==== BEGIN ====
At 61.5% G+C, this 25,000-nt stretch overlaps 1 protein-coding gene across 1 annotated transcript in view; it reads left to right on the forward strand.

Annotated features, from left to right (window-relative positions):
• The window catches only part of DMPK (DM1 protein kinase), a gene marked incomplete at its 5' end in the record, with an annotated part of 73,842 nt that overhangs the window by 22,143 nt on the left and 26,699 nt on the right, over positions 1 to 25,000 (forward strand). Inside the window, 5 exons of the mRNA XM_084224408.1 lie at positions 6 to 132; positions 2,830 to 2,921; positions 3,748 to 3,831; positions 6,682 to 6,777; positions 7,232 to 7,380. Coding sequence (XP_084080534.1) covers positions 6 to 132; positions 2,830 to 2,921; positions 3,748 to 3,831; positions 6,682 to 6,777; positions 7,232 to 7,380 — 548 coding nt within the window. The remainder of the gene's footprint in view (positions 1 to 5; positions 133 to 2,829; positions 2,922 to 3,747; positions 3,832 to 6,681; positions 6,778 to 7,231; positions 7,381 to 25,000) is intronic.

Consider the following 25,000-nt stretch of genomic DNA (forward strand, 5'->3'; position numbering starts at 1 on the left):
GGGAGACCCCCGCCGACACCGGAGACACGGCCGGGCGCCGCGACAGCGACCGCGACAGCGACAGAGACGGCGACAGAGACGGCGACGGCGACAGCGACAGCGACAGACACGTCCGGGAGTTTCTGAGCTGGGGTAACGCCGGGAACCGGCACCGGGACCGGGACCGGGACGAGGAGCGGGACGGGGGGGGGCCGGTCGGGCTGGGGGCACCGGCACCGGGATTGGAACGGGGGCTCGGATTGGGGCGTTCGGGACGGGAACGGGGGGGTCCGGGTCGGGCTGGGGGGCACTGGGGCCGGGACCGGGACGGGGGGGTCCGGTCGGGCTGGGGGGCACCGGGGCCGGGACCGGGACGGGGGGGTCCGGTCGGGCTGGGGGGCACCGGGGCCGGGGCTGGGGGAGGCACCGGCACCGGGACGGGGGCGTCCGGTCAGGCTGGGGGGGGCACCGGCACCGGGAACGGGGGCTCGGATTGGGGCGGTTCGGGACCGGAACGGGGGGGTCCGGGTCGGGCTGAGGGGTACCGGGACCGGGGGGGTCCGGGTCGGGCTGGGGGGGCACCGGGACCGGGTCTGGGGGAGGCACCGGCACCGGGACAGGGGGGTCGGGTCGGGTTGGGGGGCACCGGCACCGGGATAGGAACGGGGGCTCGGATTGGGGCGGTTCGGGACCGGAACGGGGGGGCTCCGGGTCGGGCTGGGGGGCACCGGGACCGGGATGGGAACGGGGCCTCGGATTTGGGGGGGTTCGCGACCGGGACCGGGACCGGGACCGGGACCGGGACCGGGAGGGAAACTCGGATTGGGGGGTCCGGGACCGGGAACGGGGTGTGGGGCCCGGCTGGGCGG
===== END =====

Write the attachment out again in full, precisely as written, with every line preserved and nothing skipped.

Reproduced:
At 61.5% G+C, this 25,000-nt stretch overlaps 1 protein-coding gene across 1 annotated transcript in view; it reads left to right on the forward strand.

Annotated features, from left to right (window-relative positions):
• The window catches only part of DMPK (DM1 protein kinase), a gene marked incomplete at its 5' end in the record, with an annotated part of 73,842 nt that overhangs the window by 22,143 nt on the left and 26,699 nt on the right, over positions 1 to 25,000 (forward strand). Inside the window, 5 exons of the mRNA XM_084224408.1 lie at positions 6 to 132; positions 2,830 to 2,921; positions 3,748 to 3,831; positions 6,682 to 6,777; positions 7,232 to 7,380. Coding sequence (XP_084080534.1) covers positions 6 to 132; positions 2,830 to 2,921; positions 3,748 to 3,831; positions 6,682 to 6,777; positions 7,232 to 7,380 — 548 coding nt within the window. The remainder of the gene's footprint in view (positions 1 to 5; positions 133 to 2,829; positions 2,922 to 3,747; positions 3,832 to 6,681; positions 6,778 to 7,231; positions 7,381 to 25,000) is intronic.

Consider the following 25,000-nt stretch of genomic DNA (forward strand, 5'->3'; position numbering starts at 1 on the left):
GGGAGACCCCCGCCGACACCGGAGACACGGCCGGGCGCCGCGACAGCGACCGCGACAGCGACAGAGACGGCGACAGAGACGGCGACGGCGACAGCGACAGCGACAGACACGTCCGGGAGTTTCTGAGCTGGGGTAACGCCGGGAACCGGCACCGGGACCGGGACCGGGACGAGGAGCGGGACGGGGGGGGGCCGGTCGGGCTGGGGGCACCGGCACCGGGATTGGAACGGGGGCTCGGATTGGGGCGTTCGGGACGGGAACGGGGGGGTCCGGGTCGGGCTGGGGGGCACTGGGGCCGGGACCGGGACGGGGGGGTCCGGTCGGGCTGGGGGGCACCGGGGCCGGGACCGGGACGGGGGGGTCCGGTCGGGCTGGGGGGCACCGGGGCCGGGGCTGGGGGAGGCACCGGCACCGGGACGGGGGCGTCCGGTCAGGCTGGGGGGGGCACCGGCACCGGGAACGGGGGCTCGGATTGGGGCGGTTCGGGACCGGAACGGGGGGGTCCGGGTCGGGCTGAGGGGTACCGGGACCGGGGGGGTCCGGGTCGGGCTGGGGGGGCACCGGGACCGGGTCTGGGGGAGGCACCGGCACCGGGACAGGGGGGTCGGGTCGGGTTGGGGGGCACCGGCACCGGGATAGGAACGGGGGCTCGGATTGGGGCGGTTCGGGACCGGAACGGGGGGGCTCCGGGTCGGGCTGGGGGGCACCGGGACCGGGATGGGAACGGGGCCTCGGATTTGGGGGGGTTCGCGACCGGGACCGGGACCGGGACCGGGACCGGGACCGGGAGGGAAACTCGGATTGGGGGGTCCGGGACCGGGAACGGGGTGTGGGGCCCGGCTGGGCGG